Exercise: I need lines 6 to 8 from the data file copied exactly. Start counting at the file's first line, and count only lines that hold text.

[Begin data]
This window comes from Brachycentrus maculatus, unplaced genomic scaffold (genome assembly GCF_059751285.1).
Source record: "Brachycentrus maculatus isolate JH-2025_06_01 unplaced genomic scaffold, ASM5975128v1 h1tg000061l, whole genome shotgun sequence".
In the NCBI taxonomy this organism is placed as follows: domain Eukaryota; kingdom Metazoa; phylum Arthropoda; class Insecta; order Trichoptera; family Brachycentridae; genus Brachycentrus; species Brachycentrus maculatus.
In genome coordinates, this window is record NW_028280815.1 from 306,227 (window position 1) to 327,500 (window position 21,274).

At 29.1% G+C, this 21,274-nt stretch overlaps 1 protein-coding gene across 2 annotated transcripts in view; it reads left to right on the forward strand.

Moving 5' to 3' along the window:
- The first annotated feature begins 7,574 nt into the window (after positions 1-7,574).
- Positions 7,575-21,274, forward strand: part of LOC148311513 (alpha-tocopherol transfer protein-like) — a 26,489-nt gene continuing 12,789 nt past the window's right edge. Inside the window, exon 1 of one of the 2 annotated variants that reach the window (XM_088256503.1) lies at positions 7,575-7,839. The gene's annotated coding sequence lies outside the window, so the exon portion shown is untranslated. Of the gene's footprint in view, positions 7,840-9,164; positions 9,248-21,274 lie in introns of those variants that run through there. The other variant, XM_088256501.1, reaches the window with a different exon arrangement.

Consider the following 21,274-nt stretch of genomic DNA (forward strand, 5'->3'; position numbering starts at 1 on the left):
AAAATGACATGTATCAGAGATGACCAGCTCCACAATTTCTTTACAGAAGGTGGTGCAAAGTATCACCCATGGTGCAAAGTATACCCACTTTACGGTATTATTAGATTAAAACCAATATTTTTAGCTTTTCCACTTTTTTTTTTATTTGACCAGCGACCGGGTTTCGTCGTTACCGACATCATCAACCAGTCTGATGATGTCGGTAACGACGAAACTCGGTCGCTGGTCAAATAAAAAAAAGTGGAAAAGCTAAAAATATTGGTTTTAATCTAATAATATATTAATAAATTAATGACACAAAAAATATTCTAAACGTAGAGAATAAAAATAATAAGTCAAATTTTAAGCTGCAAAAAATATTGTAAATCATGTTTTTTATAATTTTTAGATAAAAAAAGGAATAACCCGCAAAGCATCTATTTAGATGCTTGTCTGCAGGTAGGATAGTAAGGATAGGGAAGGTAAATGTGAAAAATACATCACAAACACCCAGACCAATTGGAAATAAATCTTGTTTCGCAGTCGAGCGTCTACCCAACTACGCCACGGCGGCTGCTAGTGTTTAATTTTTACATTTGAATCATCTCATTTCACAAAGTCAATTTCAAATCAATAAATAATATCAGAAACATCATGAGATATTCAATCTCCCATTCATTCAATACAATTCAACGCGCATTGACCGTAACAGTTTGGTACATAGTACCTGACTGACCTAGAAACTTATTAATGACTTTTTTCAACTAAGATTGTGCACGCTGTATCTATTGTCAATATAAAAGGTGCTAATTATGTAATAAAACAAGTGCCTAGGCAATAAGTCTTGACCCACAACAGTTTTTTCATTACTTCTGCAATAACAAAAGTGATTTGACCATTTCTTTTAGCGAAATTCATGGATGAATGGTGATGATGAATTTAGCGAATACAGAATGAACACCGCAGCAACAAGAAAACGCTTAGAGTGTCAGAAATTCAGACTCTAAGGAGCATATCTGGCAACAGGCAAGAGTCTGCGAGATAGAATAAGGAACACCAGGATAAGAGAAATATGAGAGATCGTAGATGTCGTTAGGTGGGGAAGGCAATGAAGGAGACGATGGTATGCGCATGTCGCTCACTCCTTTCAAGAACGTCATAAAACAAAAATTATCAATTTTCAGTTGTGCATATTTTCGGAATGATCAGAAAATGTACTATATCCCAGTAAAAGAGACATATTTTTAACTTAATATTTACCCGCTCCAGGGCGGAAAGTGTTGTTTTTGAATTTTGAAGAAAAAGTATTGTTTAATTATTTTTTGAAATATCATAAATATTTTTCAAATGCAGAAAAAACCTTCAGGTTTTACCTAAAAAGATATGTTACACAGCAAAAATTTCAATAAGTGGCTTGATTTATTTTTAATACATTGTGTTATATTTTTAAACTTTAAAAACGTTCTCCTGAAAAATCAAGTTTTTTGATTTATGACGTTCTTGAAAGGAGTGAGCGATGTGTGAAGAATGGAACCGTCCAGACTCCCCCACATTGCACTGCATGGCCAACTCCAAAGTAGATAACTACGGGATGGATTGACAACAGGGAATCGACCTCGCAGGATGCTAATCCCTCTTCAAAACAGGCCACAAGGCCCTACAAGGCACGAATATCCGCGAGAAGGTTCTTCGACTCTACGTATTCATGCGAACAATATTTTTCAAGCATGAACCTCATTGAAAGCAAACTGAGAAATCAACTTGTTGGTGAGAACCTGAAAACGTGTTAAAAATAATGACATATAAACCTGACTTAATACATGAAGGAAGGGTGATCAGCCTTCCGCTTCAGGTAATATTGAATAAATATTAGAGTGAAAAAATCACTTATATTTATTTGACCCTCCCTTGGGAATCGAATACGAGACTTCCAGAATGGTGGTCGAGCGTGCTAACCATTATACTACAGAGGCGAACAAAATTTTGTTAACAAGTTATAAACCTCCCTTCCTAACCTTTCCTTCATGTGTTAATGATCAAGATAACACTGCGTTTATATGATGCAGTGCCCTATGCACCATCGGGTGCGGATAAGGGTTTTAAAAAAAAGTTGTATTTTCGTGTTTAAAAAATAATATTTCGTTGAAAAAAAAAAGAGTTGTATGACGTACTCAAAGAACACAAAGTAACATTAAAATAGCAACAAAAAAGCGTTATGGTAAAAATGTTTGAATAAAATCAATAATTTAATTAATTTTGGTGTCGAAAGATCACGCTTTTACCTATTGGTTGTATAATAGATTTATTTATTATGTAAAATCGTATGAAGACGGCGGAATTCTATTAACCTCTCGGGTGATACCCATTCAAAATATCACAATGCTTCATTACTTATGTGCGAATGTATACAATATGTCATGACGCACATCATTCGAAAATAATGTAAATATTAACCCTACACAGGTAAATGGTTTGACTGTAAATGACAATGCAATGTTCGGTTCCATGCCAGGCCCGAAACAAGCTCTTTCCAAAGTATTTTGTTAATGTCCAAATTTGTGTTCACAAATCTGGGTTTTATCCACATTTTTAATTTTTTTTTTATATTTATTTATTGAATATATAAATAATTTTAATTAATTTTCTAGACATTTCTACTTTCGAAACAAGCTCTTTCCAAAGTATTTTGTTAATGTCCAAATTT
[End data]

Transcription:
Moving 5' to 3' along the window:
- The first annotated feature begins 7,574 nt into the window (after positions 1-7,574).
- Positions 7,575-21,274, forward strand: part of LOC148311513 (alpha-tocopherol transfer protein-like) — a 26,489-nt gene continuing 12,789 nt past the window's right edge. Inside the window, exon 1 of one of the 2 annotated variants that reach the window (XM_088256503.1) lies at positions 7,575-7,839. The gene's annotated coding sequence lies outside the window, so the exon portion shown is untranslated. Of the gene's footprint in view, positions 7,840-9,164; positions 9,248-21,274 lie in introns of those variants that run through there. The other variant, XM_088256501.1, reaches the window with a different exon arrangement.